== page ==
Kautiliya Arthasastra Revisited
By Surendra Nath Mital
Reprint of 2000 Edition
Centre for Studies in Civilizations
159 pages, 5 ½" x 9"
In this book the author examines in detail and refutes the views held by many scholars that the text of Kautiliya Arthasastra was not written by a single author and that the date of its composition cannot be attributed to a single century.
The book has been primarily written as a reply to T.R. Trautmann's Kautiliya and the Arthasastra, in which he tried to prove, with the help of statistics, that the Arthasastra was a compilation of writings by three or four authors, edited by Kautiliya.
This view was based on an analysis of the frequency of the use of ca (and) and va (or) in different portions of the Arthasastra. Trautmann also seems to have used this argument to maintain that the Arthasastra was composed sometime after the second century.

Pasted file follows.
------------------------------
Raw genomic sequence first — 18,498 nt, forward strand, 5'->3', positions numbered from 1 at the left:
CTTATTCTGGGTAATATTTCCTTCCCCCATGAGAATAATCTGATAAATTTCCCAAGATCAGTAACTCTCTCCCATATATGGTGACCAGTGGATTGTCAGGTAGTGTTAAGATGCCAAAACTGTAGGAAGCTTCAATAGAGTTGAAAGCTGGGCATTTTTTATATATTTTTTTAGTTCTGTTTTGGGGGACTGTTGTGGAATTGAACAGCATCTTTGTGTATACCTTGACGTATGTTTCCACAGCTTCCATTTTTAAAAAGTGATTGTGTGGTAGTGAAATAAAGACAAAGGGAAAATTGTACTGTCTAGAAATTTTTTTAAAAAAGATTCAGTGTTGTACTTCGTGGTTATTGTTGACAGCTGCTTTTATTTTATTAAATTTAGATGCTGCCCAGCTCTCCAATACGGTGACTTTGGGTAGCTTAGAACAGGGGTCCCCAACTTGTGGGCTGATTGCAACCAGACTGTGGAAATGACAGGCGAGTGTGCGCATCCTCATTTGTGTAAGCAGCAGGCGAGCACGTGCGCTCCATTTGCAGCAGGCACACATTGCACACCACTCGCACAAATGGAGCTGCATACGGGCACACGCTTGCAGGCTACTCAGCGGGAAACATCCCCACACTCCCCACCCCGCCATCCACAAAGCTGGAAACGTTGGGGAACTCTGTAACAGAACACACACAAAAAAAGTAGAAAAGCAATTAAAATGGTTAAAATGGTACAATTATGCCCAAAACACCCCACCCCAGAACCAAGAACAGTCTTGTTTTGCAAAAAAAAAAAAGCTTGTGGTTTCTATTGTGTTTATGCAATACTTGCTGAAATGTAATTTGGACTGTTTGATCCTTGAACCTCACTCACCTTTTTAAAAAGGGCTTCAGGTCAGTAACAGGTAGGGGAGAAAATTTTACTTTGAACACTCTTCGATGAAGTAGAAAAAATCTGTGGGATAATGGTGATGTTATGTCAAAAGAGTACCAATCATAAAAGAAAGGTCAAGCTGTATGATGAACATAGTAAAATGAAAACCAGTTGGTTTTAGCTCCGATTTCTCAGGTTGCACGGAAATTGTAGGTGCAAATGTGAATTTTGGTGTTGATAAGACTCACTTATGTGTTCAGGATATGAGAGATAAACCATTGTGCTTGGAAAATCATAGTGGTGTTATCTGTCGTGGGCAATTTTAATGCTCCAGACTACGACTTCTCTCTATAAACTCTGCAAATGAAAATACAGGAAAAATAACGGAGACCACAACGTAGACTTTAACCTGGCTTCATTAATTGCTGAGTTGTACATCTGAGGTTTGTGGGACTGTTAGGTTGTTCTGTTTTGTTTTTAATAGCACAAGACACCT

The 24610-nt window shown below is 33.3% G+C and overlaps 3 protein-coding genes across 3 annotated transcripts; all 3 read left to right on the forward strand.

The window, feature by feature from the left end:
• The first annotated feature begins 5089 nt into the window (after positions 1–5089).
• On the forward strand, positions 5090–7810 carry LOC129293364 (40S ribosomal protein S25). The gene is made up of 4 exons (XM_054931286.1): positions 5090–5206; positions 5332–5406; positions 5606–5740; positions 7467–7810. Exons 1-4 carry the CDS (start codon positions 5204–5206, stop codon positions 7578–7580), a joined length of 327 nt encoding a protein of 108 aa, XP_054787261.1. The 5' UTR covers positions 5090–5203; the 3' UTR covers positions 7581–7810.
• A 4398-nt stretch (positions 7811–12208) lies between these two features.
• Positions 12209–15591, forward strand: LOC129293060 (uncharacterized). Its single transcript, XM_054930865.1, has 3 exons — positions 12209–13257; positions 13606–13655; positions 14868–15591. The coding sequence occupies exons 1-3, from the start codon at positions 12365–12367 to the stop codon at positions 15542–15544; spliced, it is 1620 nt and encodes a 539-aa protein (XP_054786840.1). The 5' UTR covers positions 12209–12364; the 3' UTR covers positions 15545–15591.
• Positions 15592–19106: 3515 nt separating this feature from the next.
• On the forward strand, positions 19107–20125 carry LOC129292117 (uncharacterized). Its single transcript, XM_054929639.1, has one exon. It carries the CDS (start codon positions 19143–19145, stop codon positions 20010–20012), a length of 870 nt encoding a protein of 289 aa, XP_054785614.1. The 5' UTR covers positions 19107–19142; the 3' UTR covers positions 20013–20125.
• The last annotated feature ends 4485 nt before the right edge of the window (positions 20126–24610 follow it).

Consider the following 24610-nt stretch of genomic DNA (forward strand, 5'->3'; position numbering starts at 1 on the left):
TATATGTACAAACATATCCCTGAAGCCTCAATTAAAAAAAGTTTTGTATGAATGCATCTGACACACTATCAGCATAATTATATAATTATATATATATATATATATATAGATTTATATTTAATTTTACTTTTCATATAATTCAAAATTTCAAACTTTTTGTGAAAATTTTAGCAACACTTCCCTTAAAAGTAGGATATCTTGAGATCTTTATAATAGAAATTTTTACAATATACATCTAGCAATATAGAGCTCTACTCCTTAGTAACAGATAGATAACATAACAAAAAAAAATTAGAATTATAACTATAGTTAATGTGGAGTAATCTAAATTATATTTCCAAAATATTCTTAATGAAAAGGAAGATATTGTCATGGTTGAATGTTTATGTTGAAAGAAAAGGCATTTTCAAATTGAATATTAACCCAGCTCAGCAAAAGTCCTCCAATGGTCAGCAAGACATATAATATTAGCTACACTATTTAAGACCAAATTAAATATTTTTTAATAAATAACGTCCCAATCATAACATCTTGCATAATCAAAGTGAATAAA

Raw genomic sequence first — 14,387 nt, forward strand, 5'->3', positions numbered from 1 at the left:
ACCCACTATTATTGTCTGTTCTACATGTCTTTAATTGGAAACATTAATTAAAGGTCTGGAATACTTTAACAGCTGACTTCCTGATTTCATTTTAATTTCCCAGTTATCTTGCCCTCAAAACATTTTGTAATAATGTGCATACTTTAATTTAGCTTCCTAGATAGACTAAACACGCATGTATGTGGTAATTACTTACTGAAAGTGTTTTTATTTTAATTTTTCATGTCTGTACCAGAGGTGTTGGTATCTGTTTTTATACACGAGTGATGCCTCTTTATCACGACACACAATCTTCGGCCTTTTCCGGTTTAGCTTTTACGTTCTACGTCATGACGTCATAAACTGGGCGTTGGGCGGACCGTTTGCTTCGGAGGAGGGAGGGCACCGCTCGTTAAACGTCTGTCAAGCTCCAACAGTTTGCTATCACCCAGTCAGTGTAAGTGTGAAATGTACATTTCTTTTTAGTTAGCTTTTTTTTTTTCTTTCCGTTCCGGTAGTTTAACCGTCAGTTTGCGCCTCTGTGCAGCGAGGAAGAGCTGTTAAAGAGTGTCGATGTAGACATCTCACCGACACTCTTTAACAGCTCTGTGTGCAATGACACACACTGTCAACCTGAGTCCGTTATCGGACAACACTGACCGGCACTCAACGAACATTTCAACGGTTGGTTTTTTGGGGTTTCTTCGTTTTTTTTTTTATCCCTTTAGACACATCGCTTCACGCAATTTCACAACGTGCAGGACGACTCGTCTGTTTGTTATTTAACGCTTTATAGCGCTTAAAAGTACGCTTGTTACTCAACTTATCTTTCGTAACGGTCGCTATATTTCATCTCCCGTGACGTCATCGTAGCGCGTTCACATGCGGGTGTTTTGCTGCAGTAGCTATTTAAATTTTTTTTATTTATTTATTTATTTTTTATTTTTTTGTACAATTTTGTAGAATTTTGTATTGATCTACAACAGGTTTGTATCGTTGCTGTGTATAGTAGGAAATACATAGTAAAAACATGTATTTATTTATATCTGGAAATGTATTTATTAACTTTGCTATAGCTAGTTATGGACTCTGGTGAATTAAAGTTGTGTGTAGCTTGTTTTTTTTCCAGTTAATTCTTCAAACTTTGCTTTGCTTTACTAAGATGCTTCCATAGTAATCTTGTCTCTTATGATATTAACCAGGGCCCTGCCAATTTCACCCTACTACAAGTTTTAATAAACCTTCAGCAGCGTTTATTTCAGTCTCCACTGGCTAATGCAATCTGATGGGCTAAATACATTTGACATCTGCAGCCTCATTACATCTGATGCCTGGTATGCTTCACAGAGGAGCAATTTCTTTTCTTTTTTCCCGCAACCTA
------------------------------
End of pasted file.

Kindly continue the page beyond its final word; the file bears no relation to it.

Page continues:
The author tried to show, through his own collection of statistics, that Trautmann's thesis is misconceived and that va was more frequently used in those portions of the text where the subject treated is primarily political, and ca was more frequently used where the discussion is primarily theoretical, and so this difference in the frequency of use of va and ca does not indicate different authors.
This author asserts that the Arthasastra was written by Kautiliya in the fourth century BC, as is generally supposed, and not in the third century AD, a view propounded by some Western as also some Indian scholars who wrote in the 1920s and 1930s.
PHISPC Monograph Series on History of Philosophy, Science & Culture in India, No. 11
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